Draper develops novel PN&T solutions by combining precision instrumentation, advanced hardware technology, comprehensive algorithm and software development skills, and unique infrastructure and test resources to deploy system solutions. The scope of these efforts generally focuses on guidance, navigation, and control GN&C-related needs, ranging from highly accurate, inertial solutions for (ICBMs) and inertial/stellar solutions for SLBMs, to integrated Inertial Navigation System(INS)/GPS solutions for gun-fired munitions, to multisensor configurations for soldier navigation in GPS-challenged environments. Emerging technologies under development that leverage and advance commercial technology offerings include celestial navigation (compact star cameras), inertial navigation (MEMS, cold atom sensors), precision time transfer (precision optics, chip-scale atomic clocks) and vision-based navigation (cell phone cameras, combinatorial signal processing algorithms).
Draper combines mission planning, PN&T, situational awareness, and novel GN&C designs to develop and deploy autonomous platforms for ground, air, sea and undersea needs. These systems range in complexity from human-in-the-loop to systems that operate without any human intervention. The design of these systems generally involves decomposing the mission needs into sets of scenarios that result in trade studies that lead to an optimized solution with key performance requirements. Draper continues to advance the field of autonomy through research in the areas of mission planning, sensing and perception, mobility, learning, real-time performance evaluation and human trust in autonomous systems.
Draper develops precision instrumentation systems that exceed the state-of-the-art in key parameters (input range, accuracy, stability, bandwidth, ruggedness, etc.) that are designed specifically to operate in our sponsor’s most challenging environments (high shock, high temperature, radiation, etc.). As a recognized leader in the development and application of precision instrumentation solutions for platforms ranging from missiles to people to micro-Unmanned Aerial Vehicles (UAVs), Draper finds or develops state-of-the-art components (gyros, accelerometers, magnetometers, precision clocks, optical systems, etc.) that meet the demanding size, weight, power and cost needs of our sponsors and applies extensive system design capabilities consisting of modeling, mechanical and electrical design, packaging and development-level testing to realize instrumentation solutions that meet these critical and demanding needs.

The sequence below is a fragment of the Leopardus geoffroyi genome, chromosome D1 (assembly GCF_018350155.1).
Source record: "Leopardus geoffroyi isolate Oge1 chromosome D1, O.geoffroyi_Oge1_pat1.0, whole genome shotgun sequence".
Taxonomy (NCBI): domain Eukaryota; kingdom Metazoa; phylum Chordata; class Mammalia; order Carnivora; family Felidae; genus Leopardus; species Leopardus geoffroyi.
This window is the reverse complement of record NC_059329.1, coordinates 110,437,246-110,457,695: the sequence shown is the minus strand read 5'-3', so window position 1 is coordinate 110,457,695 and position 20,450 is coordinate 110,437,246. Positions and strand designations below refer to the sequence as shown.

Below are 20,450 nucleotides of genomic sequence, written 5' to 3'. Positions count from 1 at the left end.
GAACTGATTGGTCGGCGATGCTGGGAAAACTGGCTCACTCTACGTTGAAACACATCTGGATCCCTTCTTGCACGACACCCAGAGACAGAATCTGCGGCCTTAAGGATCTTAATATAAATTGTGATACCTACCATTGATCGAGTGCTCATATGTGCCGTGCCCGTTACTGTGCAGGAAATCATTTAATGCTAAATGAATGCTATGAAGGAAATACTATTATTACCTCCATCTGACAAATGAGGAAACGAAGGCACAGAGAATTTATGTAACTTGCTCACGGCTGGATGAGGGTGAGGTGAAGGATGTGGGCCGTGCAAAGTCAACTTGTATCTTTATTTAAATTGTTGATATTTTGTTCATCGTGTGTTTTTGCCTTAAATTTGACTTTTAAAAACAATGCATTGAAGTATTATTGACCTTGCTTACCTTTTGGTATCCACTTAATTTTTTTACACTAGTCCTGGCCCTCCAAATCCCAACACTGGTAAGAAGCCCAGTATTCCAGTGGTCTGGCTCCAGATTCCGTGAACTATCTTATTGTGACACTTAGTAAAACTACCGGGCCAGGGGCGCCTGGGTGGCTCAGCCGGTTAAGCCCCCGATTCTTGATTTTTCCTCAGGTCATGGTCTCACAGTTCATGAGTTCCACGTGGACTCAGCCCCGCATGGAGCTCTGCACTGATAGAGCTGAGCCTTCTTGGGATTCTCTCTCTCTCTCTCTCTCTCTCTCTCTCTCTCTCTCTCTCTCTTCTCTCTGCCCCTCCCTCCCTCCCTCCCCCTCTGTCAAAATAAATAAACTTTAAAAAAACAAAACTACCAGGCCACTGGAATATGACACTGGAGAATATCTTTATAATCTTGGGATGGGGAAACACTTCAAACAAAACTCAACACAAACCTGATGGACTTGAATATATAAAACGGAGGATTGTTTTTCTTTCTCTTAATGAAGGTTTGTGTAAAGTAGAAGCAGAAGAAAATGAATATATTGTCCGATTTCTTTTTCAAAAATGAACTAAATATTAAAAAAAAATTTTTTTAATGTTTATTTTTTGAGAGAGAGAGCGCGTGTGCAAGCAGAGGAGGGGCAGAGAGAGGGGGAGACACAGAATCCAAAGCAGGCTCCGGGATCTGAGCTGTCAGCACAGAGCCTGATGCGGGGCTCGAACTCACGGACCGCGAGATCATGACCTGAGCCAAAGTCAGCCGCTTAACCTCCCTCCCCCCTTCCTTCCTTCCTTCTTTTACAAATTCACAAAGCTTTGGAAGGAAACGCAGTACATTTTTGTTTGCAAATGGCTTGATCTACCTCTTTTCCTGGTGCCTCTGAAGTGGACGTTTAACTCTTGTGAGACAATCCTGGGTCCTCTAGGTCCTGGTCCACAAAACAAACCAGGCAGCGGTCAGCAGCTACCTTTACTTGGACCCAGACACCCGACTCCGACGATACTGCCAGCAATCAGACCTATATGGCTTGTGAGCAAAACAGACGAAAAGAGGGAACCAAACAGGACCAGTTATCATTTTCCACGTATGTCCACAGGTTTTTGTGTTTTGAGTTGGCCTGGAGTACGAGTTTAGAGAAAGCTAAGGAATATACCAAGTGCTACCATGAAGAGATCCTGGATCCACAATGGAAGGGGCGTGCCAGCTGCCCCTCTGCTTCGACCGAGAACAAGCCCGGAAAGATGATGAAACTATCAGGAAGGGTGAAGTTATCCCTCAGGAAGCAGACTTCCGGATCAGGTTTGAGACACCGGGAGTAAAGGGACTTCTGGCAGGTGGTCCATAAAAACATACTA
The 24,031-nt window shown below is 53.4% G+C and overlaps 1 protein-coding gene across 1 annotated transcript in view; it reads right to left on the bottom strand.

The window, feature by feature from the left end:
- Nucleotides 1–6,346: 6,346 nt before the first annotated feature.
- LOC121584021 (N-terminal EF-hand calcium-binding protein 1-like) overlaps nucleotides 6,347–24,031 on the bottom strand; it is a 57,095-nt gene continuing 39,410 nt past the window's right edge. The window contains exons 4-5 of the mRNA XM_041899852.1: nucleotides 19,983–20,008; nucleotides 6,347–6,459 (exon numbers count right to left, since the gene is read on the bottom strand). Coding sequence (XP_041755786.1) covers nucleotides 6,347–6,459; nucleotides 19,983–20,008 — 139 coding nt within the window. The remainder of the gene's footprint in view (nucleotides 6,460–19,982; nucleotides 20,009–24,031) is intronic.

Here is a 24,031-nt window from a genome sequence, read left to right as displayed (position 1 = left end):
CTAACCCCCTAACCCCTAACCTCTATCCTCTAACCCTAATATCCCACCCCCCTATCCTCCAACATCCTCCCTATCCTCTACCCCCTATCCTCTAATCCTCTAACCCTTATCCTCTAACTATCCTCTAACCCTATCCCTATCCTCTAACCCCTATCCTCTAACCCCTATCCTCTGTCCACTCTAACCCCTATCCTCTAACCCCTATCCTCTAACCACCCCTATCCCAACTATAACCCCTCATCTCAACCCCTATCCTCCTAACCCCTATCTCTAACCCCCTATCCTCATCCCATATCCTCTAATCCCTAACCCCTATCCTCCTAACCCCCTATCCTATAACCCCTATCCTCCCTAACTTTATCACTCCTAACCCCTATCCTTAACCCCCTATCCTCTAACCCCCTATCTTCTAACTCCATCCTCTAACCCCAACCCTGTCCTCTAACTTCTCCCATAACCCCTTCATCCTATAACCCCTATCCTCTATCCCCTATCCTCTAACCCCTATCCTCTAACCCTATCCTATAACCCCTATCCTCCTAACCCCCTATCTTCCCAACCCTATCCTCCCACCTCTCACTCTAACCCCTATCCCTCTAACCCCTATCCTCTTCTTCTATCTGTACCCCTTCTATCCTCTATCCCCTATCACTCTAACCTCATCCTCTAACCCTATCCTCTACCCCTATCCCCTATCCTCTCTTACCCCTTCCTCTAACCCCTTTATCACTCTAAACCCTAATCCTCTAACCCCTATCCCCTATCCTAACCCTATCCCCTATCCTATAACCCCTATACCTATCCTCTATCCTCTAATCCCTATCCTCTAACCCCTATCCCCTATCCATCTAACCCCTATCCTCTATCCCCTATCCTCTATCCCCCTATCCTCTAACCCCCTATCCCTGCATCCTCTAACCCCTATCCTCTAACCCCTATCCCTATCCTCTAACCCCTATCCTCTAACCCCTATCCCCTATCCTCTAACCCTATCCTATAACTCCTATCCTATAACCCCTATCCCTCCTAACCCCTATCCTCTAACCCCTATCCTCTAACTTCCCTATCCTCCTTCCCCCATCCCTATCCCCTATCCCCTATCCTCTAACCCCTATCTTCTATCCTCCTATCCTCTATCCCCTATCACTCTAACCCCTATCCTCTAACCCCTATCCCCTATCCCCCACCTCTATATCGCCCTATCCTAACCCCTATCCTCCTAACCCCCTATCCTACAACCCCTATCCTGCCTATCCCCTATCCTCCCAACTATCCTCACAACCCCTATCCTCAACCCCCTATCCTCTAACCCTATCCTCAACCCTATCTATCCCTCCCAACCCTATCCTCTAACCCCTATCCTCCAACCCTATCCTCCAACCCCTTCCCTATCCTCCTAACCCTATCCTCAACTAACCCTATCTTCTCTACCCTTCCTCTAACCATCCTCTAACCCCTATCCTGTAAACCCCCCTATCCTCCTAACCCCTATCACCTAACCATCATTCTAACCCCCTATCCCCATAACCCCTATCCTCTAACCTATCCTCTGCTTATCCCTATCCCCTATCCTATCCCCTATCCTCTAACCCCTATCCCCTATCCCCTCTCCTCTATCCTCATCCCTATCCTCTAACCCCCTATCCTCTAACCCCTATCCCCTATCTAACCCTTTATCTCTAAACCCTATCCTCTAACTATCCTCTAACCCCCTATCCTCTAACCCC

Draper has developed mission-critical fault-tolerant systems for more than four decades. These systems are deployed in space, air, and undersea platforms that require extremely high reliability to accomplish challenging missions. These solutions incorporate robust hardware and software partitioning to achieve fault detection, identification and reconfiguration. Physical redundancy or multiple, identical designs protect against random hardware failures and employ rigor in evaluating differences in computed results to achieve exact consensus, even in the presence of faults. The latest designs leverage cost-effective, multicore commercial processors to implement software-based redundancy management systems in compact single-board layouts that perform the key timing, communication, synchronization and voting algorithm functions needed to maintain seamless operation after one, two or three arbitrary faults of individual components.